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My favourite mental image so far this week: Jeb Bush hiding in a closet from steelworkers and anti-war protestors. Followed closely by the 4-year old terrorist.

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My favourite bit of obsessive-compulsive behaviour: Do you know the Elder Scrolls games? I lost well over 100 hours to Morrowind, and I suspect that if I ever get time to play video games again that the same thing could easily happen in Oblivion. If you’ve ever played these games, you know that thre are many, many different books in the game, but only a limited number of book models. Someone whose insanities probably line up with many of mine has take the time to create an addon to the game that assign different appearances to each book in Oblivion. And not just simple changes, but lovely book designs. Apparently she had also done this previously for Morrowind. Wow. Madness, but my kind of madness.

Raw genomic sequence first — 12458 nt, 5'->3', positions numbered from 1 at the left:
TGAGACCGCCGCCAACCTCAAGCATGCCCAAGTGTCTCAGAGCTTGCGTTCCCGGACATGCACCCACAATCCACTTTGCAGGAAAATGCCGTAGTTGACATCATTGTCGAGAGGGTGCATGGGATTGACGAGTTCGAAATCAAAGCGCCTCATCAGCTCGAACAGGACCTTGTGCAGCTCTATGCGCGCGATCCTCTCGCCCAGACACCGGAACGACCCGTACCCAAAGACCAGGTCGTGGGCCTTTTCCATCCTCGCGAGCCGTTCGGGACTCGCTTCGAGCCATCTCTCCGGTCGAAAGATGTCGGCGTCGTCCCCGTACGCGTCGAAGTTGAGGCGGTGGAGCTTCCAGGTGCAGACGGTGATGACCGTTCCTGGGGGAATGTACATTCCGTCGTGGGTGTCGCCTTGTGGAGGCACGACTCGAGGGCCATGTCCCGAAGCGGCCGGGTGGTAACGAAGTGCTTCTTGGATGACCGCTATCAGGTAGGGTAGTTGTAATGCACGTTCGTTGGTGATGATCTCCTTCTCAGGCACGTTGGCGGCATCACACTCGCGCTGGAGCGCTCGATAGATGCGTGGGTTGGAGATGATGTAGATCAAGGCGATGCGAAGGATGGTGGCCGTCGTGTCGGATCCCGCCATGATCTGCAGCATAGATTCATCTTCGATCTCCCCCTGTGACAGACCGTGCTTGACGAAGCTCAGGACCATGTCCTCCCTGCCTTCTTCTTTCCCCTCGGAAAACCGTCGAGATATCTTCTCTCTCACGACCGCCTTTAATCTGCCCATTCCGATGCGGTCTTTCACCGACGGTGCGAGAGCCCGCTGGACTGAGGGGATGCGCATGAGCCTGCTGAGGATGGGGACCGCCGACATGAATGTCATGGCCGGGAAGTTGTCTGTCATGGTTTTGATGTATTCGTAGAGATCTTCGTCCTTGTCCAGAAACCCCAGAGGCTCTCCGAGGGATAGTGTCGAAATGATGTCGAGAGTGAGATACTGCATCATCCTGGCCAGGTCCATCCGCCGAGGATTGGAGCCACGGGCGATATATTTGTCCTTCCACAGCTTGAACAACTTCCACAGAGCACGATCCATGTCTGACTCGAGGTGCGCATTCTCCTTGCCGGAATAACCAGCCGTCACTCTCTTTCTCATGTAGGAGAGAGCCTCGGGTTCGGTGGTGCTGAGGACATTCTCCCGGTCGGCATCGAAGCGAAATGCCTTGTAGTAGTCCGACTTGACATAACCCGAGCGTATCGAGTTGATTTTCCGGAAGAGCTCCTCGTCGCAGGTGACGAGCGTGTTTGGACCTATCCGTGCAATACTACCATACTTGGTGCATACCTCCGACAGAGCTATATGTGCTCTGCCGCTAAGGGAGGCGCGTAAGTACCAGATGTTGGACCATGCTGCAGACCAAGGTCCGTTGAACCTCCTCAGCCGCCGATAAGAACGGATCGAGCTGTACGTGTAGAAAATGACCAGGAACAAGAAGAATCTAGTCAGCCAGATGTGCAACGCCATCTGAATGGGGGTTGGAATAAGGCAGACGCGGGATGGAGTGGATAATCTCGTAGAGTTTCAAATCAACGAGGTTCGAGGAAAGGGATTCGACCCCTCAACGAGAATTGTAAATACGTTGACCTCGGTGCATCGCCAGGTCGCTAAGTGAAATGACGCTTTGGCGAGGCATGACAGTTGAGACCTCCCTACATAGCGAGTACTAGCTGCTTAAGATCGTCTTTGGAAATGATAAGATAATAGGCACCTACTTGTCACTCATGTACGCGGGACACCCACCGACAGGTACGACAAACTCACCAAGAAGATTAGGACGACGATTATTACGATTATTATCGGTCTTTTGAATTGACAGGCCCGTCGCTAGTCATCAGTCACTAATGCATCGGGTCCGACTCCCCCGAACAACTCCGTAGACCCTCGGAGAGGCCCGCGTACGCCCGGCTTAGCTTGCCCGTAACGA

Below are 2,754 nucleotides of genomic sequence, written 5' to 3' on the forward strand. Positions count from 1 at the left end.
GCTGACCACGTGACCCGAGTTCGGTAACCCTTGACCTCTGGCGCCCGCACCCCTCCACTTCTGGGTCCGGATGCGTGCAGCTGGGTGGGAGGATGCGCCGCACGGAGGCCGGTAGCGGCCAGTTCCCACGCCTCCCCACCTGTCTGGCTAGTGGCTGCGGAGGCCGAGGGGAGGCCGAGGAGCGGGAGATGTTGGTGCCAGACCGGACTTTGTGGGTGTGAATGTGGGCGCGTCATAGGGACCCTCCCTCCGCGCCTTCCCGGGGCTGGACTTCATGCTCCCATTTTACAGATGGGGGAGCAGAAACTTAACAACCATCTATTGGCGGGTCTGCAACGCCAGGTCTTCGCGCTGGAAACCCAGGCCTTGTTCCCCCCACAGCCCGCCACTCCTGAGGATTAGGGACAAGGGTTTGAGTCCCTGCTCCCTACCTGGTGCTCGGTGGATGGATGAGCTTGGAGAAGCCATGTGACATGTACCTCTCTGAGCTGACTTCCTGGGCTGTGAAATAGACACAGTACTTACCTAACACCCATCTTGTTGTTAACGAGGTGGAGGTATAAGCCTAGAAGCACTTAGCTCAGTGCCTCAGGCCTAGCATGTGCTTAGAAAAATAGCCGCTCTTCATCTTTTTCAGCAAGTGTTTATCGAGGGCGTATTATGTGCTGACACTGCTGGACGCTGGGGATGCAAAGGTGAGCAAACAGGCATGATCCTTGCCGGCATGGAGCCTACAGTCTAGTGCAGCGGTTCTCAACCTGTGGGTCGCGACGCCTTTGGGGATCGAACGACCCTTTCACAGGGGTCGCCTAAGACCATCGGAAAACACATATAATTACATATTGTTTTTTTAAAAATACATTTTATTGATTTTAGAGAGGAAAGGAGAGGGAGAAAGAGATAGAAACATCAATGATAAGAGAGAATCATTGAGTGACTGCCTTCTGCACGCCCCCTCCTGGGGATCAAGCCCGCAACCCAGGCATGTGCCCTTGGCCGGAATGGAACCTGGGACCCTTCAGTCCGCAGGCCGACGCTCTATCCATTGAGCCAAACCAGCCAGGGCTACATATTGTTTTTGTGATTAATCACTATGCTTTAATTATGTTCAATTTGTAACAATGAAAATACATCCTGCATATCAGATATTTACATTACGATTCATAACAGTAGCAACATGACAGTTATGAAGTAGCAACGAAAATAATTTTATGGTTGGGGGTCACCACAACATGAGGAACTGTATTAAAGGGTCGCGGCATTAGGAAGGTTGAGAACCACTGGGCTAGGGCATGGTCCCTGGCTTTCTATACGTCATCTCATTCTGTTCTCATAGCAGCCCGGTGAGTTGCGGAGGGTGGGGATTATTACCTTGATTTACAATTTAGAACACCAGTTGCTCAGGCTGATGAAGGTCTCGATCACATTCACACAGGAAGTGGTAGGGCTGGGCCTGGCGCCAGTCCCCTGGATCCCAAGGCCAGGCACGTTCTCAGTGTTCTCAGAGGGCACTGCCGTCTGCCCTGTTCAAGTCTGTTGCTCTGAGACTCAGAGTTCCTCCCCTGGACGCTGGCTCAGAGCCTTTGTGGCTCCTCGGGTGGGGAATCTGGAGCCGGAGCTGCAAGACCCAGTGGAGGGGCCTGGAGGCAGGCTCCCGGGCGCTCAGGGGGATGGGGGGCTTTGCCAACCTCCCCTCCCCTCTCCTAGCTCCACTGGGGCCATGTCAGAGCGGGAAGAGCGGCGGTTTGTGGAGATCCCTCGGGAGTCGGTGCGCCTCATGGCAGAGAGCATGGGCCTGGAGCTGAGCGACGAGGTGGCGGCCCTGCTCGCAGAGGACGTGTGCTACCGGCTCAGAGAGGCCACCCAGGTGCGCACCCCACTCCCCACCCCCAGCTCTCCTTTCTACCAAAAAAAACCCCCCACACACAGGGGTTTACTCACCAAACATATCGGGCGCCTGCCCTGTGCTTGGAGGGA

Book1Book2Books 3 and 4

10 Responses to “Raindrops on roses and whiskers on kittens”

  1. Ted says:

    Regarding the underwater city, I noticed that the article you link to is from 2002. Wikipedia has some more material here.

  2. Mr. McLaren says:

    Wow, that’s some great stuff, Ted.

    You’d think four years and several research efforts would have been enough to settle the question with some authority.

  3. Ted says:

    I think the “extraordinary claims require extraordinary evidence” stance means that we should discount the claim of an underwater city. There’s nothing that can’t be explained more simply. And note that the guy you quoted in your post (Graham Hancock) has no archeological training.

  4. Mr. McLaren says:

    Yes, that would be the rational stance.

    Of course that one doesn’t let me drop Lovecraft references.

    Sigh. Reason is just fundamentally opposed to the Great Old Ones.

  5. Ted says:

    Nah; reason just asks for good solid evidence of the Great Old Ones.

  6. Mr. McLaren says:

    You know, setting the comedy aside for a second, it’s actually kind of interesting that a properly rational view does kind of shatter the existential horror in the Lovecraft stories.